Depression in the Workplace: What Can a Manager Do?

Disclaimer: I am not a doctor nor do I claim to be one. If you are experiencing suicidal thoughts, are injured, or are feeling thoughts of depression, anxiety, or anything else, please contact a medical professional IMMEDIATELY!

National Suicide Prevention Lifeline: 1-800-273-8255

Managers with experience know that their job is really two-fold; one has to be a manager of a business and a manager of people at the same time. This can prove to be tricky as sometimes these two roles can collide. Employees with emotional or personal problems can and do effect productivity in a business, so management must find a balance between helping that employee reach their potential and maintaining the needs of the business.

I have dealt with many different employee problems throughout my career that I never imagined I would face. I have spent hours on the phone with battered women’s shelters trying to get a room for an employee and her four children, helped to find elder-care for another employee’s mother, and developed a trading program on the job to help a teenager with her progress in school. All of these things were challenges that had relatively concrete answers. One problem that is far less easy to handle is depression, which is much more common in the workplace than many people might think.

Depression in the workplace exists in every industry, and can cost companies a lot of money. An employer can feel the effect of a depressed worker through missed days of work, decreased productivity, and in cases of public service jobs, poor customer service experiences. Depression is never something that people are proud of, so they will not come to you and tell you what the problem is. As a good manager, it is your job to spot the warning signs and react appropriately.

There are several things to be on the lookout for when dealing with employees who may be depressed. The biggest thing is extreme changes in your worker. Someone who used to have reliable attendance is now late or absent frequently. They have a bad or negative attitude about work, they have become irritable. They are fatigued, and don’t seem to be able to produce at the same rate that they used to. Your employee has stopped paying attention to their appearance and hygiene.

Managers must be careful when dealing with people who show signs that can be attributed to depression., as scolding them publicly or privately can exacerbate the situation. I have always found in situations like this it is best to sit the associate down in a neutral setting and simply ask the employee what they feel is affecting their performance. Many times they will give you an answer if you approach the situation in a calm manner. You can then formulate a plan to help them with their issues. If they do not wish to respond, it may help to mirror back to them your observations about their performance. This needs to be specific, with dates and times, otherwise they may feel that you are exaggerating or punishing them unfairly. Many companies offer resources to full-time employees, including access to counselors. Be sure that when you are ready to sit down for this conversation that you go in armed with as many resources for this individual as possible. Educate yourself about depression before sitting down with the employee so that you can truly empathize with them.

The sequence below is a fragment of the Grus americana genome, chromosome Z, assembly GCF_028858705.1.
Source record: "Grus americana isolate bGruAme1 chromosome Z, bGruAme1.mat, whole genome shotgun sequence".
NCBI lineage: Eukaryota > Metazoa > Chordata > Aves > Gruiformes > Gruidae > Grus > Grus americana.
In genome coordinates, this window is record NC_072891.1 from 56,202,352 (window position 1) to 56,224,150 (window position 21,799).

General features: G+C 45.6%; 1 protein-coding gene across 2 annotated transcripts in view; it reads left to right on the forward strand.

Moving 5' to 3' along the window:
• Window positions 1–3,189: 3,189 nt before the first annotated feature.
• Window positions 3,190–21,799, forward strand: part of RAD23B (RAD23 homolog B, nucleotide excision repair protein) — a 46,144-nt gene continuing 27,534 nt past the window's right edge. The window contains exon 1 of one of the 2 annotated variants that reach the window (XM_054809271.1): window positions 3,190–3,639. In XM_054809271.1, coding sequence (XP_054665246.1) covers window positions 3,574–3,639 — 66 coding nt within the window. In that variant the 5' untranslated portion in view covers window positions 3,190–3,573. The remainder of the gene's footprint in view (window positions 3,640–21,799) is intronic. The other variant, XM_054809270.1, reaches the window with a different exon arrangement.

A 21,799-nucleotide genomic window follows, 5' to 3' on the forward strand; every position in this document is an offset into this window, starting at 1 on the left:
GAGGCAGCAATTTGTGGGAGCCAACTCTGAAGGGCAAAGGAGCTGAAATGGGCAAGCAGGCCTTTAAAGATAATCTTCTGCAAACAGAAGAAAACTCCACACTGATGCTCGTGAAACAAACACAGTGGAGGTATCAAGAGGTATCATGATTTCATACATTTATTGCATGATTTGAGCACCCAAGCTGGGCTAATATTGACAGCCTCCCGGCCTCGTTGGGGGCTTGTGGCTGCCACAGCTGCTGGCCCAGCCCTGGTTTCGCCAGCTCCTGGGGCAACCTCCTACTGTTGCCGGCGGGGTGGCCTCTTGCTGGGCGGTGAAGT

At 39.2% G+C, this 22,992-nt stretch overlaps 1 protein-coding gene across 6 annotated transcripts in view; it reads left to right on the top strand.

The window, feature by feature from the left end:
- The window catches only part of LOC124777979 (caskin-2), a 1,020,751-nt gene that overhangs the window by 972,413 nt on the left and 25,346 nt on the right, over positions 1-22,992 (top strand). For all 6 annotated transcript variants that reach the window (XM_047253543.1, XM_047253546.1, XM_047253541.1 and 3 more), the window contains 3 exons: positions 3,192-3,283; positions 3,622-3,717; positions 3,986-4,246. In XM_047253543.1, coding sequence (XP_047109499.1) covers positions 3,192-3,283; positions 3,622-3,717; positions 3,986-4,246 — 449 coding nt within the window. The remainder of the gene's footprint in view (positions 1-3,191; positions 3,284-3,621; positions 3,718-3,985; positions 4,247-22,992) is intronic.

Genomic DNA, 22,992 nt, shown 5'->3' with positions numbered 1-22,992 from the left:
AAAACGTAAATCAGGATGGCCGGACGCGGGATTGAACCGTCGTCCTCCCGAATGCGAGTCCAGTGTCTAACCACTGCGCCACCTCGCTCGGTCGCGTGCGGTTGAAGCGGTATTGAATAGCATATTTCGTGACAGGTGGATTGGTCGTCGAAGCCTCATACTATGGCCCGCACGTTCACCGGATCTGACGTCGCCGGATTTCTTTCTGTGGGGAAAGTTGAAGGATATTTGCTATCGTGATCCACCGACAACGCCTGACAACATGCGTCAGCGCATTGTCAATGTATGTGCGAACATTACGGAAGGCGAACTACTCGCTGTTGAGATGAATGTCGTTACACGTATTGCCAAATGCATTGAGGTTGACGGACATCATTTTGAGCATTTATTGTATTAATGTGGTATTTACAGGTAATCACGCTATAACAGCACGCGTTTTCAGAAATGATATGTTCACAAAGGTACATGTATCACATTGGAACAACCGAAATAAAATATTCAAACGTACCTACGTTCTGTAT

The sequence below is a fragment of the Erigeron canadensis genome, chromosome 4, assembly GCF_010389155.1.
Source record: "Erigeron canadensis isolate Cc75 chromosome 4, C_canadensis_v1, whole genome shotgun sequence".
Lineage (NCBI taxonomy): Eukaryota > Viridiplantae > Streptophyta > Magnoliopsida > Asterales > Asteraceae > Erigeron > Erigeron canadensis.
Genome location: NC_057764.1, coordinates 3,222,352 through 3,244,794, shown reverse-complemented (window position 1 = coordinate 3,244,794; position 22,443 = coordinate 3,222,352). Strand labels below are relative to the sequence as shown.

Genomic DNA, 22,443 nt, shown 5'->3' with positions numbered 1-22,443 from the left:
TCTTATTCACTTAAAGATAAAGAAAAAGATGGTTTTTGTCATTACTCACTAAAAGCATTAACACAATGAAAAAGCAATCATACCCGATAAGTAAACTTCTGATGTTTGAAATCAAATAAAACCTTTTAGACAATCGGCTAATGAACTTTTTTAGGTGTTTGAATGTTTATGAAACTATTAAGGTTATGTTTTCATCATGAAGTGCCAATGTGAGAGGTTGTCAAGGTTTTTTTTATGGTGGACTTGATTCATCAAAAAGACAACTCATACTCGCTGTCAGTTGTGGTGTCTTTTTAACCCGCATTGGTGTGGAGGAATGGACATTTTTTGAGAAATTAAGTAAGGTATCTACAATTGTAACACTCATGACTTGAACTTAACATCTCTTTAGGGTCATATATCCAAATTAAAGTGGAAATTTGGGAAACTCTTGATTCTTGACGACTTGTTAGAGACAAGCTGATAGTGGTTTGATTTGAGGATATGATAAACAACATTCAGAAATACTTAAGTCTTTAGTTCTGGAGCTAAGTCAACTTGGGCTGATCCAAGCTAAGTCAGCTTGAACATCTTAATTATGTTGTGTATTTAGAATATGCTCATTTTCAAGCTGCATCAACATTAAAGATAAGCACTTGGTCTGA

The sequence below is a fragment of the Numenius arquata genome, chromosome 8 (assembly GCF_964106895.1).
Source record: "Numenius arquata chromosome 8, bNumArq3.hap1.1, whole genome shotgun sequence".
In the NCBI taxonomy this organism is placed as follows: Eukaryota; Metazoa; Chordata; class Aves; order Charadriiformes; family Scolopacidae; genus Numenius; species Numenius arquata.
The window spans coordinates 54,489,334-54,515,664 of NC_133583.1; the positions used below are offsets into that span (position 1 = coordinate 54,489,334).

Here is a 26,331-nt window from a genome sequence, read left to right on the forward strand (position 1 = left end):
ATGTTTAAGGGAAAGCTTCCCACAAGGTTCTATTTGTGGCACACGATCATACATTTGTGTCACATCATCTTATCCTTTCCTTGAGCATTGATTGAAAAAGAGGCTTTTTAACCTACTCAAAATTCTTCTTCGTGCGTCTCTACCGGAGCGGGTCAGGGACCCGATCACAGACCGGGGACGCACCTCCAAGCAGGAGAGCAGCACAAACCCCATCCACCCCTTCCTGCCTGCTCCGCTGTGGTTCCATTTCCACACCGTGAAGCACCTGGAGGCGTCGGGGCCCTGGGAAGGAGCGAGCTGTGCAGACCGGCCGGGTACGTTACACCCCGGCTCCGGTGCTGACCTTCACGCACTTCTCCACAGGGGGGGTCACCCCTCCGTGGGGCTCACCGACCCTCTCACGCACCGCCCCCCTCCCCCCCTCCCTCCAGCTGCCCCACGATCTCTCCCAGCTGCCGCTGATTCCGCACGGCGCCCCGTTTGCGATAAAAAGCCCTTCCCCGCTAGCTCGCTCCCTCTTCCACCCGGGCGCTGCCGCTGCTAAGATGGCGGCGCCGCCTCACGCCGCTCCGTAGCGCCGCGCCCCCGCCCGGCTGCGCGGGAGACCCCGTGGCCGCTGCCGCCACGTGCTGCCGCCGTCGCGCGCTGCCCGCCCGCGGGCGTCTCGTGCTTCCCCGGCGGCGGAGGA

Depression can be caused by many things. The sudden loss of a loved one, loss of a home, or a serious illness in the family are obvious causes. Some people are genetically pre-disposed to depression. Certain medical issues can trigger depression as well as drug use. Stress at work can also be a contributing factor. You may not be aware that you employee is dealing with any of these issues, but if you have been made aware of a situation, it may help you determine if there is a deeper problem.

Remember that your employees may spend more time with you and your company than they do at home. You may be the first person in their life to recognize there is a problem. Some managers may not feel comfortable having these types of conversations. If this is the case, partner with your human resources personnel to come up with a course of action. Helping depressed employees seek assistance is your responsibility as a manager and as a member of society. Depression is a serious illness that will touch us all in our lifetime in someway or another, having people who care helps those stricken with it realize that there is hope.

Disclaimer: I am not a doctor nor do I claim to be one. If you are experiencing suicidal thoughts, are injured, or are feeling thoughts of depression, anxiety, or anything else, please contact a medical professional IMMEDIATELY!

National Suicide Prevention Lifeline: 1-800-273-8255

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